Friday 14 October 2011

The Friday Column - Open:An Autobiography By Andre Agassi - Review

Book Review - Open An Autobiography by Andre Agassi

I don't usually read autobiographies.. in fact the only one I have read is Beasts In My Belfry by Gerald Durrell and that was back in my teens. I don't really watch or follow Tennis much either. So how did I find myself in possession of a copy of Andre Agassi's autobiography Open?

I was given this to read by my brother in law (a sports fanatic) with the words ' Bettina, this is really good, you should read it'. So I did. I actually found I could not put it down.

Open is a thoroughly gripping account of Andre Agassi's (One of the most talented Tennis players ever) tennis career from the first time he picked up a racket to the very last time. I was concerned that it would be full of technical tennis terms and be dull (I am not a huge sports fan) but it turned out to be one of the best books I have ever read.

It is well written and reads fluidly. As Andre describes a match I feel the highs and the lows, his frustrations at losing and his exhilaration on winning. He manages to write in a way that I almost feel like I am in his skin, no mean feat. A good chunk of the book focuses on Andre's relationship with his father, he felt his father gave him no option but to play Tennis. Andre convinces us and anyone else who interviews him that he hates the game. He only played Tennis because he was good at it and had nothing else he could do (he didn't excel at school).

The young Agassi was packed off to a Tennis School miles from home and his family. Once again he was not given any choice in the matter and he turned into a rebellious teenager. He managed to get away with all that he did, purely because he was such a gifted player which the school relied on, much to his chagrin.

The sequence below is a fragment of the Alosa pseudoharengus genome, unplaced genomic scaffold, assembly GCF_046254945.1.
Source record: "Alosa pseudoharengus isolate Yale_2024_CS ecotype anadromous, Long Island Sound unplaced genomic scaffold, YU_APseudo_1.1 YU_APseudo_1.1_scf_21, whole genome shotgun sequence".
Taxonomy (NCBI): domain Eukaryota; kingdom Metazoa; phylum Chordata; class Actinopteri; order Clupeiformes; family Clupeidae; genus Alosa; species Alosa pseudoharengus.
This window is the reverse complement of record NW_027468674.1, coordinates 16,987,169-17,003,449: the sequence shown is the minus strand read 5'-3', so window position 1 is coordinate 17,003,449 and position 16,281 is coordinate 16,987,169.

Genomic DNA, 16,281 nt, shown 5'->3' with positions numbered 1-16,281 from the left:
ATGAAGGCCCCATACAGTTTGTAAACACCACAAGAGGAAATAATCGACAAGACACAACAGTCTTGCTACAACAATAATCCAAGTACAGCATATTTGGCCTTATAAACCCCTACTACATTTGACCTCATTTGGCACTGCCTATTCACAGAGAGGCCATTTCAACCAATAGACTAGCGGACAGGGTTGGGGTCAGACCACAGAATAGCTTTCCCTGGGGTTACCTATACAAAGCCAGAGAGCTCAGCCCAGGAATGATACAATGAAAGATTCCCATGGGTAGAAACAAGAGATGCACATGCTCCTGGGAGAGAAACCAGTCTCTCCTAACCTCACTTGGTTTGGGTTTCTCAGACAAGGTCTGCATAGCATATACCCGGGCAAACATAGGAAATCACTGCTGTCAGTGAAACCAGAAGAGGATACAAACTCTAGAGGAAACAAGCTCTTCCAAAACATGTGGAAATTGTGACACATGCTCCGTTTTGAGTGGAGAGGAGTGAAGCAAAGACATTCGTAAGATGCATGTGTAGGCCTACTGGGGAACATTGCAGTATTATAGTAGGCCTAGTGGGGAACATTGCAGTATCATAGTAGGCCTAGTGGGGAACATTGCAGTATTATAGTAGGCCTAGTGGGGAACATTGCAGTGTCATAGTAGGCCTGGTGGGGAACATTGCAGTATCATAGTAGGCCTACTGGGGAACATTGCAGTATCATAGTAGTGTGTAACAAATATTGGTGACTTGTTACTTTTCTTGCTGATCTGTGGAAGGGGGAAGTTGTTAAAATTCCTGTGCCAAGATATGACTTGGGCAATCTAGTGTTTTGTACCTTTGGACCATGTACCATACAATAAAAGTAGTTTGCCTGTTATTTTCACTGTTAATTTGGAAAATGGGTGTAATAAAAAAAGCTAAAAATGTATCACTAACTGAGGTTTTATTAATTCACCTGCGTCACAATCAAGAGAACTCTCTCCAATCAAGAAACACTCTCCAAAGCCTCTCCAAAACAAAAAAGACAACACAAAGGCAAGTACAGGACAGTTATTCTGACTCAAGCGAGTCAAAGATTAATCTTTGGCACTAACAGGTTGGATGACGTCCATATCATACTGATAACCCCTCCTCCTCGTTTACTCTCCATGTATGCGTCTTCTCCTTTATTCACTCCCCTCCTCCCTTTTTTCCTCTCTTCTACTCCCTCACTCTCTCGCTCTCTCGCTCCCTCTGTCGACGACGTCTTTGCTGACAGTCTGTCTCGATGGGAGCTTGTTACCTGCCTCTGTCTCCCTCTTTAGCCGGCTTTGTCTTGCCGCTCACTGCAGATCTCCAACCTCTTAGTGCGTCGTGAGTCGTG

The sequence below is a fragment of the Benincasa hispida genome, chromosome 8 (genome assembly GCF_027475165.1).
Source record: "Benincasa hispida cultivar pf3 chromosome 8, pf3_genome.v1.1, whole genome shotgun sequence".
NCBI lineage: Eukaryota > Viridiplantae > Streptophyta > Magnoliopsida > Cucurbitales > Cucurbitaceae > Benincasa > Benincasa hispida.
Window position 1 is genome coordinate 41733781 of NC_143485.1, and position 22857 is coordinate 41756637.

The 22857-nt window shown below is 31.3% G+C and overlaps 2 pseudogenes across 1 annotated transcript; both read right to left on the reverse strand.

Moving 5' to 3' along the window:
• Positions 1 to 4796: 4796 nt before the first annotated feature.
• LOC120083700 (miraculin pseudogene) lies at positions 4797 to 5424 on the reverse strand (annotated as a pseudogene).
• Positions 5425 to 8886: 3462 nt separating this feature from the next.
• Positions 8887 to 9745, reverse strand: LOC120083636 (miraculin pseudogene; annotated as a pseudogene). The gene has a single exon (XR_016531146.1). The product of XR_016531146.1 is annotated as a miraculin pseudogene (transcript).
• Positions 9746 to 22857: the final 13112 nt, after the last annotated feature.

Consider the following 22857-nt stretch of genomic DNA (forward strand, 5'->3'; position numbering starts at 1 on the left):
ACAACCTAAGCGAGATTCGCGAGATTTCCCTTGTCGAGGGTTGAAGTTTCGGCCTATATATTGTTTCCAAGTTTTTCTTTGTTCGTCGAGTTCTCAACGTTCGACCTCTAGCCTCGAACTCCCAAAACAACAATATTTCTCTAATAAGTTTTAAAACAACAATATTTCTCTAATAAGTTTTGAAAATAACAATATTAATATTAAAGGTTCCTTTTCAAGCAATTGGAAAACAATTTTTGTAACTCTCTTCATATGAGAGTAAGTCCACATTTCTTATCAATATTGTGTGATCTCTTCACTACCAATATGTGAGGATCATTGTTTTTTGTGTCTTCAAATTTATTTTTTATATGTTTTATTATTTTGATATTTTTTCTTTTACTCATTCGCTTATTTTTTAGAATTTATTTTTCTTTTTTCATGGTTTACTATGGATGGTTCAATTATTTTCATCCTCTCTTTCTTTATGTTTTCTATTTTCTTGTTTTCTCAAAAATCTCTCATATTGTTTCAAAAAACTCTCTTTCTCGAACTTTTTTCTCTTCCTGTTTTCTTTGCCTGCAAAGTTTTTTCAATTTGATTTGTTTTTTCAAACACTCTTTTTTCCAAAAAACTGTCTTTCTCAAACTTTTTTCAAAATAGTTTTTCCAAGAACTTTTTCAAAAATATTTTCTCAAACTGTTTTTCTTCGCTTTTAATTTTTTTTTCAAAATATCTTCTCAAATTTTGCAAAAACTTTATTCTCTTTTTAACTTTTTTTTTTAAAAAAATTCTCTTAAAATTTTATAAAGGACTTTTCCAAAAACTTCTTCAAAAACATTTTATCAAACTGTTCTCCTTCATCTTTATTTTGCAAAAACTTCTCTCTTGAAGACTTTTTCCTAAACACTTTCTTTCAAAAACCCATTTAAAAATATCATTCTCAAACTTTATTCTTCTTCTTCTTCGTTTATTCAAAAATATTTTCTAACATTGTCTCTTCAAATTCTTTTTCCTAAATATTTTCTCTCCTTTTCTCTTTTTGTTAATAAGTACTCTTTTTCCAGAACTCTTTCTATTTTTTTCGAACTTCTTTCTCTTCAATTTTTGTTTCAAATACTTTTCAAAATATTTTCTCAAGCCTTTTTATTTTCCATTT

The book gives an excellent insight into his mental state with his (almost) non existent family life,  as a young man, whilst playing matches,  his friendships and romantic liaisons. I learnt that he didn't really have many friends, probably as a result from the amount of time a top player has to spend practicing, training and travelling to matches. He was constantly trying to challenge authority, even being banned from matches and tournaments for his behaviour. For all his misbehaviour, he provides a reason behind it.

Andre Agassi doesn't come across as a very likeable character or at least his personality does, only having a few close people in his network of friends and family that he depends on. I enjoyed reading about his rivalry with fellow Tennis players. Most interesting was the banter and games played with Boris Becker.

At various points in his career it seems like he is intent on pressing that self destruct button but each time finds the will and support to rise from its ashes and push himself to greater things.

Romance wise, he dated Hollywood actress Brooke Shields for a time and the relationship is described with startling honesty. Apparently he spent many years trying to get a date with Steffi Graff and this is played out in the book culminating in a wedding and two beautiful children. The few photos included in the autobiography are a real joy to see.

Open really is a warts and all, genuine account from Andre Agassi and makes for a riveting read.

1 comment:

  1. I loved this too , bought it for my OH originally!


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